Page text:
something called The Culture Surfer’s Manifesto promoting the use of the three
R’s. Reuse, Recycle, Regurgitate. All very up itself looking back but great fun
at the time.

Over the years I have thoroughly enjoyed playing with the
Medium is the Message. Always tired yet always fun.

This is one of the books I was reading about the time that
Steve (May) and I began looking at digital illustration and transfers. It was
like the wild wild west where everything was up for grabs and no one knew any
different. Remember Richard, Steve? – With his Christmas tree farm and flights
of fancy? Happy days…

I promise that tomorrow will be a proper book.

I have previously written about McLuhan and VLE’s on this blog. See the article here

Book 7 of 10 of ‘books that made an impact on me when I read them’

When I first read this in my teens I was blown away. It was
definitely not Ian Fleming and although the gritty Bond is good the no name
Deighton is just so much better. The Ipcress File began a love affair for cold
war spy rubbish that plagues me still. Pure escapism running amok in a land of
bollocks.

On a side note, I was given a promotion a year or so back
and my working life has become much more bureaucratic making some of the Kafka
elements contained in this world more readily relatable. I sometimes daydream
of a subcommittee holding the reigns for the oversight committees in a most
childlike manner.

Book 8 of 10 of ‘books that made an impact on me when I read them’

I read the first Discworld book in the late 80’s and to be
frank was a little underwhelmed. My father used to give a new book once a year
for my birthday; however he used to read them first. One year the book I was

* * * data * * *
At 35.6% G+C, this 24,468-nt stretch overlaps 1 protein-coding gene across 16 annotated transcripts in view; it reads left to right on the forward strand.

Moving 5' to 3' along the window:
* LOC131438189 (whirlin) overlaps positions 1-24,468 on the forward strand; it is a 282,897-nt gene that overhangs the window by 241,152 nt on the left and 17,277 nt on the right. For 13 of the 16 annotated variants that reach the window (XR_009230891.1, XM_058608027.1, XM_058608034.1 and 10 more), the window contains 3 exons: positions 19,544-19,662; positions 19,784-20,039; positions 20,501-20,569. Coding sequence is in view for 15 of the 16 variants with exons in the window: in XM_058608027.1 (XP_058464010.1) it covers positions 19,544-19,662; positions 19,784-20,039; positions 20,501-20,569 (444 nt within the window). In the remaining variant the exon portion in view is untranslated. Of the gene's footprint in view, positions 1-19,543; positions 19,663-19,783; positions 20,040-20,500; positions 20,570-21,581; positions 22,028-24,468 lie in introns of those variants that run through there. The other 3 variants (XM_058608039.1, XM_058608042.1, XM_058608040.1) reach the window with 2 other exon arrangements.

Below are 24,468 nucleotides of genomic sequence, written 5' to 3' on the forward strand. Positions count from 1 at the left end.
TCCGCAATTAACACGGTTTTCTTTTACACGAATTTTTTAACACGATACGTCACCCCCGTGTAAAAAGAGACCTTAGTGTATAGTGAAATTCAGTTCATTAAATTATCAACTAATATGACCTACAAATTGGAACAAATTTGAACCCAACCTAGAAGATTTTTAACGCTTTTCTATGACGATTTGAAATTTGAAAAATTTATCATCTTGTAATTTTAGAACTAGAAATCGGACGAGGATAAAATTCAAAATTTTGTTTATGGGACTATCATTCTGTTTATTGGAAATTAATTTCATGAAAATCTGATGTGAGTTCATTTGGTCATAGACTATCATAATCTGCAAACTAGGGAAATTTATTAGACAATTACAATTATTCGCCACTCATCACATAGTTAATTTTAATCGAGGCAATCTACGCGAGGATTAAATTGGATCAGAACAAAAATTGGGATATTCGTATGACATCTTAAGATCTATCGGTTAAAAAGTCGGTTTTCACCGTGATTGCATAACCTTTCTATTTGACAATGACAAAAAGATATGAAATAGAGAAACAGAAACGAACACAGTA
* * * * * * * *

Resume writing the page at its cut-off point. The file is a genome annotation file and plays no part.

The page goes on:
given (can’t remember which one) looked like some kind of accordion, inside the
front cover was an inscription reading “Sorry about the mess, I spilt my
tea on it.”

Anyway, I digress. The Night Watch is when it all got dark
in Discworld and it is so much a better place for it. It’s got psyco killers,
time travel and some kind of medieval Clint Eastwood character. Unputdownable.
Silly. Fun. Although I had read others in the series, this is the one that
totally hooked me in and made me go back and read the lot. It is here that I
totally bought into the satire and although it’s not that subtle, I hadn’t
given it room previously.

The cover is great too; it plays on the famous Amsterdam
night watch painting. Visit the Dam to see the original, its spectacular. Over
the years I have definitely dragged a few folk to see this whilst we were
sampling the coffee shops and brown bars of that fair city.

Book 9 of 10 of ‘books that made an impact on me when I read them’

A pizza delivery hacker goes on an adventure. At the time I
was opening software that came free on floppy disc on the front cover of
magazines – the one I remember was the Guinness advert screensaver that one
could edit the dancing man making something quite subversive. I’m not sure that
one was supposed to be able to do this but what the heck. Screensavers were all
the rage back then.

This book reassured me that it was cool to lose weeks sat in a darkened room tapping away at a keyboard learning how to do stuff that one wasn’t supposed to. Happy days. Couldn’t do it now. The wild wild web has become a corporate cradle.

PS as a bonus here is the original video for the dancing
man.

Book 10 of 10 of ‘books that made an impact on me when I read them’

When I was a small boy in the 1970’s the winters were hard
and the entertainment scarce. Tell that to kids today and they won’t believe
you, and why should they care.

Anyway, this was the first book that I stayed up with at
nights beyond tired to see what happened next. It was the beginning of a lifelong
love affair with escapism that I still am faithful to.

Charming stories, witty and not condescending with to a
younger audience with sublime illustrations by Peggy Fortnum. Course I didn’t
care at the time.

Recently I read one of these books to a child at bedtime. I
think I enjoyed the experience more than they did. It struck me that some books
need to be discovered and not presented. I am slightly concerned that the
darlings will miss out because Paddington is not of the moment, however, no
matter how I feel about it all they will find their own escapisms.